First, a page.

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Sanctuary Cities and the Rule of Law


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Sanctuary Cities and the Rule of Law

20 HOURS AGO Judge Andrew P. Napolitano

Earlier this week, the Trump Department of Justice told the mayor of Chicago that it would cease funding grants to the Chicago Police Department that had been approved in the Obama administration because Chicago city officials were not cooperating with federal immigration officials.

The DOJ contended that Chicago officials were contributing to lawlessness by refusing to inform the feds of the whereabouts of undocumented foreign-born people, thereby creating what the feds derisively call a “sanctuary city,” and Chicago officials have argued that their police officers and clerical folks are not obligated to work for the feds.

Who is correct?

The concept of a sanctuary city does not mean it is a place where federal law is unenforced by the feds. Rather, it is a place where local authorities have elected not to spend their tax dollars helping the feds to enforce federal law. The term “sanctuary city” is not a legal term but a political one. The Trump administration has used the term to characterize the governments of towns and cities that have created safe havens for those who have overstayed their visas by refusing to tell the feds who these folks are and where they can be found.  :snip:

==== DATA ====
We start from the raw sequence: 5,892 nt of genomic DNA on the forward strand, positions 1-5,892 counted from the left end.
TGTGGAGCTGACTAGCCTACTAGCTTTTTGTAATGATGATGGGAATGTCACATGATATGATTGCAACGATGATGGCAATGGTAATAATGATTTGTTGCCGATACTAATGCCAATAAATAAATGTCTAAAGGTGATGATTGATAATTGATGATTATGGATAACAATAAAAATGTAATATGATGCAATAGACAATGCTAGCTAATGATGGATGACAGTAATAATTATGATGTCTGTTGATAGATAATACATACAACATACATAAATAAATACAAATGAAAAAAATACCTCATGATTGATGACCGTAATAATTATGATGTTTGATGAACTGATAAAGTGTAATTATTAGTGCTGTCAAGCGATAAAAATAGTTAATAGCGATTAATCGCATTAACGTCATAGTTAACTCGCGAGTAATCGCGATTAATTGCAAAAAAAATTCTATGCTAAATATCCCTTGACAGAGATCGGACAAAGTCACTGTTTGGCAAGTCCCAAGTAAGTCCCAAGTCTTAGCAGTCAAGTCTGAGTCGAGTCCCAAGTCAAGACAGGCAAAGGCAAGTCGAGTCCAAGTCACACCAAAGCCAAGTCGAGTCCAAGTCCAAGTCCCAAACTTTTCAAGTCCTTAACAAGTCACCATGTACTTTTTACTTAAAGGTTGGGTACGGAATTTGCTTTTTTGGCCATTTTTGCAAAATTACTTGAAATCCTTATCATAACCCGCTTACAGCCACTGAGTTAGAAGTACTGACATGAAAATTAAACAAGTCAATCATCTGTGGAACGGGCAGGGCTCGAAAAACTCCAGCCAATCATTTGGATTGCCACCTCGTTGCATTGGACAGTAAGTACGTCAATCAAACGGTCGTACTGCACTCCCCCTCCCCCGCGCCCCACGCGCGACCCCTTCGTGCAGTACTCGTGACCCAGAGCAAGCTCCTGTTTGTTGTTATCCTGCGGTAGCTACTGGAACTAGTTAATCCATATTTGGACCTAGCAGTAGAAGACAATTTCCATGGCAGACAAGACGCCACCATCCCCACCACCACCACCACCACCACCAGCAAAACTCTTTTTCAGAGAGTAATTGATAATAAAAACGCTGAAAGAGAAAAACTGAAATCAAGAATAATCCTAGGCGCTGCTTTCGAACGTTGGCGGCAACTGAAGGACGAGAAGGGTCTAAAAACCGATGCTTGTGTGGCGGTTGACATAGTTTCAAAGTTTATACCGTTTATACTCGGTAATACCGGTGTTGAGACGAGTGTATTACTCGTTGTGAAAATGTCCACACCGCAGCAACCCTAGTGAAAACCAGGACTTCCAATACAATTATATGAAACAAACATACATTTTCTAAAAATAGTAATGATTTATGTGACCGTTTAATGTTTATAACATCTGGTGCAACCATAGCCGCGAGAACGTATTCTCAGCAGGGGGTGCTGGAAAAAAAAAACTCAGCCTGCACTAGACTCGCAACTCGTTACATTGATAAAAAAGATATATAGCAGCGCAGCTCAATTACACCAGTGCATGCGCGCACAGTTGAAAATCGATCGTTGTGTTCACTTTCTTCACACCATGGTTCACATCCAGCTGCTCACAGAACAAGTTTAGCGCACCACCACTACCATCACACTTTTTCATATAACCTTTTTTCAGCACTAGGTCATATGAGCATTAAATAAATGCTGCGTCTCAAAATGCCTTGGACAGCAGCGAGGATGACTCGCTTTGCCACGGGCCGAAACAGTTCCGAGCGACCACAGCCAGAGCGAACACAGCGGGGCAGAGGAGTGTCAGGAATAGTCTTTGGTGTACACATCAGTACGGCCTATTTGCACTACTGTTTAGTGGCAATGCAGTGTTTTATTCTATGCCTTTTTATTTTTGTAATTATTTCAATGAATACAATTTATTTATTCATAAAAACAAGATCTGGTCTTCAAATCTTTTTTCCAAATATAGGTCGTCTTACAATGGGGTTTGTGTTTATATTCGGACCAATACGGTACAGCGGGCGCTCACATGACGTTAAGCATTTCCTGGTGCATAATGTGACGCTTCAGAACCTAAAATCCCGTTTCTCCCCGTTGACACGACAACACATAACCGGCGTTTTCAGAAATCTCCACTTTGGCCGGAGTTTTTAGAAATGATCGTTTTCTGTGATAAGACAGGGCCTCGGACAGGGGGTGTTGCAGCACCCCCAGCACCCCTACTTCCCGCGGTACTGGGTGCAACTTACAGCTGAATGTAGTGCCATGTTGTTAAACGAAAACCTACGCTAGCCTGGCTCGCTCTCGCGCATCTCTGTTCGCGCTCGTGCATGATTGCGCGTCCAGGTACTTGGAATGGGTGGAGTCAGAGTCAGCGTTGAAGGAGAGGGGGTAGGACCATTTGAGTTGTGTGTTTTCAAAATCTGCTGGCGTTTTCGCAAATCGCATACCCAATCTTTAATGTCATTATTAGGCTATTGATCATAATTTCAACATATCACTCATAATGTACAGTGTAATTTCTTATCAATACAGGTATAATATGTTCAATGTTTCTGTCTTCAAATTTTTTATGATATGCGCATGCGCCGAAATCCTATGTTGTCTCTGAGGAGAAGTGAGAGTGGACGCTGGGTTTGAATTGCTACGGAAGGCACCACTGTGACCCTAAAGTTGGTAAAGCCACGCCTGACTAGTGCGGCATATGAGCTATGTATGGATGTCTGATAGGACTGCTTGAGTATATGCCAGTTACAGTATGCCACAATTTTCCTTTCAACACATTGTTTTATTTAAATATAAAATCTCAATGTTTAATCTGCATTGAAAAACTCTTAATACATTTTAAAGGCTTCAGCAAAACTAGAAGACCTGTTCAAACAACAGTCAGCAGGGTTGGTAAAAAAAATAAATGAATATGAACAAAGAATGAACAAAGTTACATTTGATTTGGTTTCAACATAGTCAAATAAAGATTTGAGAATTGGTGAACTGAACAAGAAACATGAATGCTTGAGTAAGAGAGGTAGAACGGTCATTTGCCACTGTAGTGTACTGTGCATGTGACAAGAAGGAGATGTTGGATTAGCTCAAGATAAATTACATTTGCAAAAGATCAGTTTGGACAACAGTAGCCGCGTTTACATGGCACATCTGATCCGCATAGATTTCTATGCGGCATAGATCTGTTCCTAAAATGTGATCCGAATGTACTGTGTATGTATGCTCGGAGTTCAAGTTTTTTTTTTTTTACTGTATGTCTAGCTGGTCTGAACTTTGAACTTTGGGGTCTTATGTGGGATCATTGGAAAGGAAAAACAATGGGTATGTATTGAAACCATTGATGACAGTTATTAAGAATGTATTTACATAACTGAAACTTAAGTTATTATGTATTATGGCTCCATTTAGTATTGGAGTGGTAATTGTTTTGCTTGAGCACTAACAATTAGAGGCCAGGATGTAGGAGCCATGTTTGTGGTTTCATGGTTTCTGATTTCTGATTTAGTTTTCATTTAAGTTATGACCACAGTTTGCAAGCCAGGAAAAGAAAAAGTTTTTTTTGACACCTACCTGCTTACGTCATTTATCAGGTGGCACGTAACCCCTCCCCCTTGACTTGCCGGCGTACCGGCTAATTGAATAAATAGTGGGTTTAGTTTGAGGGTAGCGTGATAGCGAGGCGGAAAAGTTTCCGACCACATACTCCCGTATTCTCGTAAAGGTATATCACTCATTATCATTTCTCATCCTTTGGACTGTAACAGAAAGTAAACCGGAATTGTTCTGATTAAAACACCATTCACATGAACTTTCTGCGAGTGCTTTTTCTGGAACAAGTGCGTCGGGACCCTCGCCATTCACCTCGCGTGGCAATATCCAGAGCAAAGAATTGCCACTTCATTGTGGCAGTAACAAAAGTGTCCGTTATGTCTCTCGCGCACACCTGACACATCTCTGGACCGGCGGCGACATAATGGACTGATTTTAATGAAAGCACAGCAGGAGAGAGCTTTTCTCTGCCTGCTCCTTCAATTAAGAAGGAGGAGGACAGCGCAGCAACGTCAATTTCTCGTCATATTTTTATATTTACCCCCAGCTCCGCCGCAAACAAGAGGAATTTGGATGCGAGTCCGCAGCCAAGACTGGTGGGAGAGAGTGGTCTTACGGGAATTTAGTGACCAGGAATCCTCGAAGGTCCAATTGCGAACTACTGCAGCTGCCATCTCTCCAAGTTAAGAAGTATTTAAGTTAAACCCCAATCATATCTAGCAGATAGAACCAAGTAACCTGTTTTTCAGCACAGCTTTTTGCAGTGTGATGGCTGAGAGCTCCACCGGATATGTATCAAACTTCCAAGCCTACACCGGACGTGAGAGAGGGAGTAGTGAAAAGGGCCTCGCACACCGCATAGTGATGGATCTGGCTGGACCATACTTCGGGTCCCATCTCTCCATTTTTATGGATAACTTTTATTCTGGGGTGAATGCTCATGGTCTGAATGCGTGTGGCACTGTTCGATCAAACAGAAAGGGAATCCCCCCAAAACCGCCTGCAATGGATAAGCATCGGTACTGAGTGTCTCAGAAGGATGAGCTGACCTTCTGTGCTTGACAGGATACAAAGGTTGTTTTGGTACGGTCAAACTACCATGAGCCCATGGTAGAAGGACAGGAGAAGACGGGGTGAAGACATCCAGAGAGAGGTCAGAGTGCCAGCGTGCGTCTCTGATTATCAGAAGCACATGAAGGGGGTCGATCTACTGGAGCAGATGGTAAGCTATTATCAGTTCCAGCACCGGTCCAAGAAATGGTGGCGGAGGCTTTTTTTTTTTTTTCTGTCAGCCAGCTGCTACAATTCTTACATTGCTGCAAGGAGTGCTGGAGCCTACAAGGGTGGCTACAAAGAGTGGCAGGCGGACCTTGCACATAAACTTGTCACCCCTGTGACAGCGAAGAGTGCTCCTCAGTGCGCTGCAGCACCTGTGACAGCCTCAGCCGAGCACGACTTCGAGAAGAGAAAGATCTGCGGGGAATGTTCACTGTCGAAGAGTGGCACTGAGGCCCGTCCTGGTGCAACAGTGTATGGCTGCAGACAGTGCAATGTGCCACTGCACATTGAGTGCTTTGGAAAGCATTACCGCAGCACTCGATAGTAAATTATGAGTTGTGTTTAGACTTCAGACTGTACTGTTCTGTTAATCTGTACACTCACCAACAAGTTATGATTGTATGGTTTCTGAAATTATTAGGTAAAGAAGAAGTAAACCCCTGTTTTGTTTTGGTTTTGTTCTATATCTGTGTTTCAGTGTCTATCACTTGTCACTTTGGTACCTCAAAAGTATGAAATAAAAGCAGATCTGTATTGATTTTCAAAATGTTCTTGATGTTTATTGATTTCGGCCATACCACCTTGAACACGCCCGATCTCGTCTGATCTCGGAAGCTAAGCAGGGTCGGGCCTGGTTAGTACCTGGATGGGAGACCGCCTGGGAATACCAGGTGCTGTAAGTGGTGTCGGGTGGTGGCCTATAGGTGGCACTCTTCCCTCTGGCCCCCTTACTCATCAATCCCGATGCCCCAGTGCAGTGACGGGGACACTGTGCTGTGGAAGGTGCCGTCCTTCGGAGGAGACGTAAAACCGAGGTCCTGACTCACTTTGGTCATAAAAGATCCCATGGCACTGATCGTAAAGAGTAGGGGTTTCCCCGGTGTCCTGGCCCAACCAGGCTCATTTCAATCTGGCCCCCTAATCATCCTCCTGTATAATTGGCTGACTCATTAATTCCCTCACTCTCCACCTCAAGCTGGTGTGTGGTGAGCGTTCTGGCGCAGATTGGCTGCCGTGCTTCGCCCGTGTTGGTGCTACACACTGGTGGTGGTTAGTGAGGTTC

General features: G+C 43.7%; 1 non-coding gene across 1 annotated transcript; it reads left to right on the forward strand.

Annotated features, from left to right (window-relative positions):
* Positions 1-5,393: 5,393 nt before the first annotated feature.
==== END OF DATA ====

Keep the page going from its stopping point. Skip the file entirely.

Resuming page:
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  • 3 months later...

Taking Texas to trial: the latest on the state's court battles

Texas has a host of high-profile legal battles in the works, ranging from voting rights to political maps. 

BY CASSANDRA POLLOCK AND EMMA PLATOFF NOV. 6, 2017 UPDATED: NOV. 9, 2017

The state of Texas has a host of high-profile legal battles in the works, covering issues like voting rights and political maps. We looked into some of the most significant cases, and we'll update this page as new developments happen. Want to follow along? Bookmark this page. 

The “sanctuary cities” law

The backstory: Gov. Greg Abbott in May signed Senate Bill 4, a high-profile measure that seeks to ban “sanctuary” jurisdictions in the state. The measure allows local law enforcement to question detained or arrested people about their immigration status and requires jailers to honor all detainers. Officials who don’t comply with federal authorities could face jail time and penalties that exceed $25,000.     :snip:    https://www.texastribune.org/2017/11/06/texas-trial-roundup-states-court-battles/

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